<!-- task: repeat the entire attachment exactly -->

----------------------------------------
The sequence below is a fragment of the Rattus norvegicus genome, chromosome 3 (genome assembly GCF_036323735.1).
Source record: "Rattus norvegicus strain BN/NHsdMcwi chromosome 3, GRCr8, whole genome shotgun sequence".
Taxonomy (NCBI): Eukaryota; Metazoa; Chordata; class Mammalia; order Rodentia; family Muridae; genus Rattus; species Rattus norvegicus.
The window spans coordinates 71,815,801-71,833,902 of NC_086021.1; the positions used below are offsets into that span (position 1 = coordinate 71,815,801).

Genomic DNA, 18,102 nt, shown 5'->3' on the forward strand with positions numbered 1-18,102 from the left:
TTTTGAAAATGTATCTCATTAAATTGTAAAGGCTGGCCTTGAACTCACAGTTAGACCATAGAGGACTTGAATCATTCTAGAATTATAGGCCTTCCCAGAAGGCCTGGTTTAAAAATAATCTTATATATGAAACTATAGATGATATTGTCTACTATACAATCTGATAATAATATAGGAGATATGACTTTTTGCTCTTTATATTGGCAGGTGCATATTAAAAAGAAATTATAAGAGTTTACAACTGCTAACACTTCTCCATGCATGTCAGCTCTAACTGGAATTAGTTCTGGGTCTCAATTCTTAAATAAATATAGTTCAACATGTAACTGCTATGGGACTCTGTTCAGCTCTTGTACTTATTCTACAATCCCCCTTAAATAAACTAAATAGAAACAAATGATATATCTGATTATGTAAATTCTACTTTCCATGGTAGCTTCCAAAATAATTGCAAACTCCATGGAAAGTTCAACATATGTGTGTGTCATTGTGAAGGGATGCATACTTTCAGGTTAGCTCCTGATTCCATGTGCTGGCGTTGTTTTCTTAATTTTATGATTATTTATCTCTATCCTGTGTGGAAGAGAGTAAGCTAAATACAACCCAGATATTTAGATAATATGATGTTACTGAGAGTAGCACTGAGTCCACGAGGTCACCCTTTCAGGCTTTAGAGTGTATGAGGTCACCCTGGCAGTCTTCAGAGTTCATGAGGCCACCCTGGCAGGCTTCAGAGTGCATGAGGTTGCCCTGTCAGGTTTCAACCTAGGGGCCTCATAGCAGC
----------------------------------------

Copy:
The sequence below is a fragment of the Rattus norvegicus genome, chromosome 3 (genome assembly GCF_036323735.1).
Source record: "Rattus norvegicus strain BN/NHsdMcwi chromosome 3, GRCr8, whole genome shotgun sequence".
Taxonomy (NCBI): Eukaryota; Metazoa; Chordata; class Mammalia; order Rodentia; family Muridae; genus Rattus; species Rattus norvegicus.
The window spans coordinates 71,815,801-71,833,902 of NC_086021.1; the positions used below are offsets into that span (position 1 = coordinate 71,815,801).

Genomic DNA, 18,102 nt, shown 5'->3' on the forward strand with positions numbered 1-18,102 from the left:
TTTTGAAAATGTATCTCATTAAATTGTAAAGGCTGGCCTTGAACTCACAGTTAGACCATAGAGGACTTGAATCATTCTAGAATTATAGGCCTTCCCAGAAGGCCTGGTTTAAAAATAATCTTATATATGAAACTATAGATGATATTGTCTACTATACAATCTGATAATAATATAGGAGATATGACTTTTTGCTCTTTATATTGGCAGGTGCATATTAAAAAGAAATTATAAGAGTTTACAACTGCTAACACTTCTCCATGCATGTCAGCTCTAACTGGAATTAGTTCTGGGTCTCAATTCTTAAATAAATATAGTTCAACATGTAACTGCTATGGGACTCTGTTCAGCTCTTGTACTTATTCTACAATCCCCCTTAAATAAACTAAATAGAAACAAATGATATATCTGATTATGTAAATTCTACTTTCCATGGTAGCTTCCAAAATAATTGCAAACTCCATGGAAAGTTCAACATATGTGTGTGTCATTGTGAAGGGATGCATACTTTCAGGTTAGCTCCTGATTCCATGTGCTGGCGTTGTTTTCTTAATTTTATGATTATTTATCTCTATCCTGTGTGGAAGAGAGTAAGCTAAATACAACCCAGATATTTAGATAATATGATGTTACTGAGAGTAGCACTGAGTCCACGAGGTCACCCTTTCAGGCTTTAGAGTGTATGAGGTCACCCTGGCAGTCTTCAGAGTTCATGAGGCCACCCTGGCAGGCTTCAGAGTGCATGAGGTTGCCCTGTCAGGTTTCAACCTAGGGGCCTCATAGCAGC